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The Better Ride Experience: Part I

Posted by: Jen Hanks |October 20, 2010 10:20 PM
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Mountain bike racers are always looking for an edge to improve their race speed and results.  We often hire expensive coaches, suffer through insane intervals, tweak our nutrition and take supplements, or even spend insane amounts of money to shave a few grams from our bikes.  All the while ignoring the one aspect of racing that can most easily translate to faster times on the racecourse: Riding Skills.

By improving your skills, not only do you go faster downhill, but also conserve energy so climbing that next hill is easier

This is where Gene Hamilton’s, Better Ride Clinic comes in. Gene, a professional downhiller, saw the void of qualified mountain bike skill instructors and started BetterRide.net in 1998.  Over the past decade, Gene has dedicated his life to perfecting his coaching skills.  He has coached professional mountain bike athletes including Ross Schnell, Kelli Emmett, Chris Van Dine, Lynda Wallenfells, Andrew Pierce, Eli Krahenbuel, Naish Ulmer, Ben Craner, and Sarah Kaufman.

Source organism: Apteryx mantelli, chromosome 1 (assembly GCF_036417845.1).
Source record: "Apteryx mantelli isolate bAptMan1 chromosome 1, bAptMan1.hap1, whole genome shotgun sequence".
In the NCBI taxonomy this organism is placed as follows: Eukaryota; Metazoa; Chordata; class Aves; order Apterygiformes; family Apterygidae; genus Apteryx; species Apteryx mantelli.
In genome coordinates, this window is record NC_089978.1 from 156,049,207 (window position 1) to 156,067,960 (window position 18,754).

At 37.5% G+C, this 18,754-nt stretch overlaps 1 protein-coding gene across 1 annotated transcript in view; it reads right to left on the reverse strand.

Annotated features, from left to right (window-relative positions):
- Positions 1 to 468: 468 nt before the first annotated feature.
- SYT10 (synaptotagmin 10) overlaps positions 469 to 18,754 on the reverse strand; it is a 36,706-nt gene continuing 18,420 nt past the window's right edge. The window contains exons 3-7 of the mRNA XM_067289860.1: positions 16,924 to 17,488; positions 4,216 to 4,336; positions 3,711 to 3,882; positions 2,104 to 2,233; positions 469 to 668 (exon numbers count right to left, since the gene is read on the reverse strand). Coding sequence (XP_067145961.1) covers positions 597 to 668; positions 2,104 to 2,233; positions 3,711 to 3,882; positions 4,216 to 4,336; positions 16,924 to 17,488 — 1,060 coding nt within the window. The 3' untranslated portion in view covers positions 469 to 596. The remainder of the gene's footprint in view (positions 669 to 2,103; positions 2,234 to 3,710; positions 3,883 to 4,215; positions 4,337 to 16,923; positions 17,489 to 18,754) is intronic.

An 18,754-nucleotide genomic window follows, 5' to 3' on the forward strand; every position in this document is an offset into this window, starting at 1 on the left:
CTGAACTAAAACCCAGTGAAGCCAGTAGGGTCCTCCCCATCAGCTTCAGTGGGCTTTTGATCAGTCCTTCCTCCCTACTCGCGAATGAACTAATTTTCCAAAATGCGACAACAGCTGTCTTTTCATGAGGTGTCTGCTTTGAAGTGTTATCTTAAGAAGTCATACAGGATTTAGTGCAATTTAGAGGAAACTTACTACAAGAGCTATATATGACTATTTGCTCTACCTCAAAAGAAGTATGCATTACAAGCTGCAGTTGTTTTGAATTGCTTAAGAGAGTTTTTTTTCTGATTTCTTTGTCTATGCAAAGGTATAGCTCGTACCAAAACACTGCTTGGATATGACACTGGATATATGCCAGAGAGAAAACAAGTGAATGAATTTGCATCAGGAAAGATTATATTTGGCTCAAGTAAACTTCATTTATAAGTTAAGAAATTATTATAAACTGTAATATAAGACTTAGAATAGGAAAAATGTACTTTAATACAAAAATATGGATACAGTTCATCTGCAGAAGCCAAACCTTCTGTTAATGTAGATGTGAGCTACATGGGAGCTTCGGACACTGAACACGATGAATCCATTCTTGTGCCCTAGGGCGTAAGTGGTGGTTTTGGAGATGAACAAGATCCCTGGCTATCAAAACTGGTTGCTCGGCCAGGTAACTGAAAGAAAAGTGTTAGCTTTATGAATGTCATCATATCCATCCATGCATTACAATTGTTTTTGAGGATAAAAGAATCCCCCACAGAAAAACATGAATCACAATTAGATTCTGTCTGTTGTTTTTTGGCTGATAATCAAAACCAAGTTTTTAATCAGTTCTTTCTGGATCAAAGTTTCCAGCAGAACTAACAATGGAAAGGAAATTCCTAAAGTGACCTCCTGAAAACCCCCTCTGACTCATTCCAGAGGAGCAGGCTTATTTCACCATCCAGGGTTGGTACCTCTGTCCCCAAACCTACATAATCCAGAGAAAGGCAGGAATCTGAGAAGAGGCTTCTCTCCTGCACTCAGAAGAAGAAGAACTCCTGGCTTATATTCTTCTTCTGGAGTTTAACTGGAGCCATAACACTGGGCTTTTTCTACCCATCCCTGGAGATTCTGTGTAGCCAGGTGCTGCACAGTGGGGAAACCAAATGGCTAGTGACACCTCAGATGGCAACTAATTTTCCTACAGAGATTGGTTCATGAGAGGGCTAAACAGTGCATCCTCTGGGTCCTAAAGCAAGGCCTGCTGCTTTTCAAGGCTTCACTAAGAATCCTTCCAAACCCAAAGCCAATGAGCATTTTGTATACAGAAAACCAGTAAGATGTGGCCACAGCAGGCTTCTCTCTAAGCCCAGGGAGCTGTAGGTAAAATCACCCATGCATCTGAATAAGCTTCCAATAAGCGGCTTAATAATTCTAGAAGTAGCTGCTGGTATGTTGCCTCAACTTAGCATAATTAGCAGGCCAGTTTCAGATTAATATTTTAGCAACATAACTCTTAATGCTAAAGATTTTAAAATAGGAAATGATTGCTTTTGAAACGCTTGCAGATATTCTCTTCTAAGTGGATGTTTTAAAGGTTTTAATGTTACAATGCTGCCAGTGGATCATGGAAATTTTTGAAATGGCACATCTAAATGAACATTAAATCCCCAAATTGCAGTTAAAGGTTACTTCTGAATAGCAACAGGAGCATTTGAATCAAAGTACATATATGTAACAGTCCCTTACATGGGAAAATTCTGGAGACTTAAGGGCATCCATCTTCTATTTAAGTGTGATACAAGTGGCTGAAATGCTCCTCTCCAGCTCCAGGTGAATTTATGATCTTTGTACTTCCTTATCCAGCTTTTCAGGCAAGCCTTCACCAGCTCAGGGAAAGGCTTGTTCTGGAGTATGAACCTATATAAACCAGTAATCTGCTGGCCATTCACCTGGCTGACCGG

Most weekends Gene and his head coach Andy Winohradsky can be found teaching a variety of clinics across the country.  A Better Ride clinic lasts three days but don’t expect to be putting huge miles on the bike.  Instead, Gene and Andy teach slow and medium speed skills that, when practiced and made perfect, can be generalized to ripping down a technical downhill or carving perfect high speed turns.  As Gene points out, "practice makes permanent, not perfect.”  If you practice a skill incorrectly you will get perfect at doing it wrong.  Perfect practice makes perfect.

Prior to a Better Ride clinic Gene provides interesting reading material on imagery, pre-race routines, and the myth of "The Natural Athlete.”  This weekend two MTB Race News athletes will be attending a Better Ride skills clinic in Fruita, Colorado.

In order to measure the effects of the clinic quantitatively, I timed myself on two different local downhill runs.  I descended these moderately technical singletrack ribbons as fast as I could and my times were surprisingly consistent.  One trail I rode in 3:18 on two consecutive runs.  The other was separated by only 2 seconds over 3 runs. 

Stay tuned for a report, review, and post clinic run times after attending Gene’s highly-popular clinic.  

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